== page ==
BUFFALO, N.Y. (WIVB) – A popular ride-sharing service in Buffalo has been ordered to stop operations, but locally Lyft appears to not be following that directive.
The state sent a cease and desist letter to Lyft’s CEO in San Francisco. The ride-sharing service has caught on the Queen City because of its convenience and cheap prices, but there have been concerns about safety and regulations.
New York State’s Superintendent of Financial Services wrote, “Lyft’s ongoing law violations will not be tolerated and must halt until its programs comply with New York law.”
In a statement to News 4, a Lyft spokesperson said they are working to resolve the issues. News 4 asked if they’ll continue operations in the meantime. The spokesperson simply said,”Yes.”
Bill Yuhnke is the President of Liberty Cab in Buffalo. He opposes the ride-sharing service.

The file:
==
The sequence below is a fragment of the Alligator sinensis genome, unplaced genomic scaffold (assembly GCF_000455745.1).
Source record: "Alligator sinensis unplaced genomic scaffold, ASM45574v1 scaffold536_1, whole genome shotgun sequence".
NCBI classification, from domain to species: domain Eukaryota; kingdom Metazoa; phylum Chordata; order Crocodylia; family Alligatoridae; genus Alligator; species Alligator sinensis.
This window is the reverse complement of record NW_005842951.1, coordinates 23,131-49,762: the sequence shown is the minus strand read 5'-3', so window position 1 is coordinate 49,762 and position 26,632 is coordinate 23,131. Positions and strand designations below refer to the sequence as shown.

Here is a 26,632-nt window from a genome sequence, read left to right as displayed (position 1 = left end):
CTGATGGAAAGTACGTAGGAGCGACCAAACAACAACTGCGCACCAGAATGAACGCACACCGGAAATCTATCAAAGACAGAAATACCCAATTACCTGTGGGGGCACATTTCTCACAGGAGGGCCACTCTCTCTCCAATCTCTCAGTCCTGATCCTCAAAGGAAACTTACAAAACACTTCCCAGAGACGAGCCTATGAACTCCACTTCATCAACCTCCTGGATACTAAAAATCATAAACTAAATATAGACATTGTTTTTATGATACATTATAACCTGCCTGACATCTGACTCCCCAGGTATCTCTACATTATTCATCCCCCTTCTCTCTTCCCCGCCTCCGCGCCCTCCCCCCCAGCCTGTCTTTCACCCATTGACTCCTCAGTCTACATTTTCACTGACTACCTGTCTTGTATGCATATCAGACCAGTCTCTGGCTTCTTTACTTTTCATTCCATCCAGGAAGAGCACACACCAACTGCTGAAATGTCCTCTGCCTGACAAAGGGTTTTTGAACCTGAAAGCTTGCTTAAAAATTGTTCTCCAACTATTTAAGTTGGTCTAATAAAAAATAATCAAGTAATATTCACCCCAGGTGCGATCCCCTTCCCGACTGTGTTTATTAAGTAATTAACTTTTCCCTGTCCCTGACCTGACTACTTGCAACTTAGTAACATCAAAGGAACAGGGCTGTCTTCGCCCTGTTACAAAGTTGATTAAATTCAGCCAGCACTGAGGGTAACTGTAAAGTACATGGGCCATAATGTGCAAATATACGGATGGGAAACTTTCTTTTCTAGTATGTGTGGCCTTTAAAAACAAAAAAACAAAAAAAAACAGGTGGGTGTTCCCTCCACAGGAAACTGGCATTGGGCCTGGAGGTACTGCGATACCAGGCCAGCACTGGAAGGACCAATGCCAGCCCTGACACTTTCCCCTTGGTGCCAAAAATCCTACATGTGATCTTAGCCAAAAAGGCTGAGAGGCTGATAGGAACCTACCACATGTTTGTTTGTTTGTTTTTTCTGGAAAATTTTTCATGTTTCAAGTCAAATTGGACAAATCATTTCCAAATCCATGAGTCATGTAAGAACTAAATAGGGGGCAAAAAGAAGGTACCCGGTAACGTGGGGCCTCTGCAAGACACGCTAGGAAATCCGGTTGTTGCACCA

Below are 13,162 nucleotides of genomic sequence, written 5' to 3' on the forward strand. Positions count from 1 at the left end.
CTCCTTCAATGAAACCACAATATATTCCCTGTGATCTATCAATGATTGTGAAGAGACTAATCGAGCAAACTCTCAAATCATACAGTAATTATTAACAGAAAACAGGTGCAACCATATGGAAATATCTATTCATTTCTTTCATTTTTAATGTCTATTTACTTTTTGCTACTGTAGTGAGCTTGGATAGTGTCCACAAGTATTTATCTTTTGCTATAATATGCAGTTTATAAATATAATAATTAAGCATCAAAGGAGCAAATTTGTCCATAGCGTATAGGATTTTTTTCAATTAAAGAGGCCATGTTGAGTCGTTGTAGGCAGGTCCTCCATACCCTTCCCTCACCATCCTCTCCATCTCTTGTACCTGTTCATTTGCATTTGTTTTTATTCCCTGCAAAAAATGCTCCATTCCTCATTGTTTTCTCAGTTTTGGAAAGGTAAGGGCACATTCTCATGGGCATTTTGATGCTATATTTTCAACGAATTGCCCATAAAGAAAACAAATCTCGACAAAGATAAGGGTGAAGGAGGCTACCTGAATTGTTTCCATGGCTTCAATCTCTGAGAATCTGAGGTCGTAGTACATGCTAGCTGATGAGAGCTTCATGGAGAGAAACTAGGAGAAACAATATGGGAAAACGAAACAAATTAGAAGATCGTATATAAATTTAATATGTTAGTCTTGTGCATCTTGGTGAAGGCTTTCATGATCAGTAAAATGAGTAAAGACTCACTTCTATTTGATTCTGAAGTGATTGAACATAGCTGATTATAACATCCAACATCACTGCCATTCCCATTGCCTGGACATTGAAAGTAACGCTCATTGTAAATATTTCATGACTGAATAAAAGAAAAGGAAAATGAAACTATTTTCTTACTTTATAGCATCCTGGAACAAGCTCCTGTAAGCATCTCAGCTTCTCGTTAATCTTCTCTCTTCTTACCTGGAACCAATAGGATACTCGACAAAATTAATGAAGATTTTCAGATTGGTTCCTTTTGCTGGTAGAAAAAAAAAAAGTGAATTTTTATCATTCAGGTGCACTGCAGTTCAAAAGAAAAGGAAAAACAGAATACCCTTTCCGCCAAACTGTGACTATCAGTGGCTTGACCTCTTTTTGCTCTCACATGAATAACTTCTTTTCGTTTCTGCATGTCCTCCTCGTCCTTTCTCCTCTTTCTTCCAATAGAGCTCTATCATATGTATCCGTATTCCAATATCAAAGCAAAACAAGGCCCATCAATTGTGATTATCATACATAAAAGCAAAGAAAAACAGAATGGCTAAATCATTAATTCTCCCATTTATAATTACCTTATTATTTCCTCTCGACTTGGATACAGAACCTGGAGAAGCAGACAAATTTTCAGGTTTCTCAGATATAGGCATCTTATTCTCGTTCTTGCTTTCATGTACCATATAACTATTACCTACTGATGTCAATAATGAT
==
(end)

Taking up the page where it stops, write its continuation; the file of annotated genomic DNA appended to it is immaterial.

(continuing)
“I don’t agree with everything that’s in the law, for ground transportation and taxi cabs, but I abide by them,” Yuhnke said.
The main issue surrounds insurance. The state says Lyft has failed to provide any documentation showing its New York State drivers are, in fact, insured. That’s something cab companies have to do.
“We pay over $5,000 to $6,000 per car, in insurance. Our drivers are licensed. You have to have a chauffeur’s license in the State of New York and they don’t play by those rules,” Yuhnke said.
According to the state’s letter, Lyft has refused to provide a copy of its insurance policy, calling it a “trade secret.” The state says if the company does not stop all ride-sharing operations, they will be forced to take appropriate action to protect New York consumers.
The state did not say what that appropriate action is, or when it would be imposed.
News 4 asked Yuhnke if Lyft has cut into his bottom line, but he wouldn’t say. Yuhnke said he’d have a better idea when students return, and business isn’t in the slow season.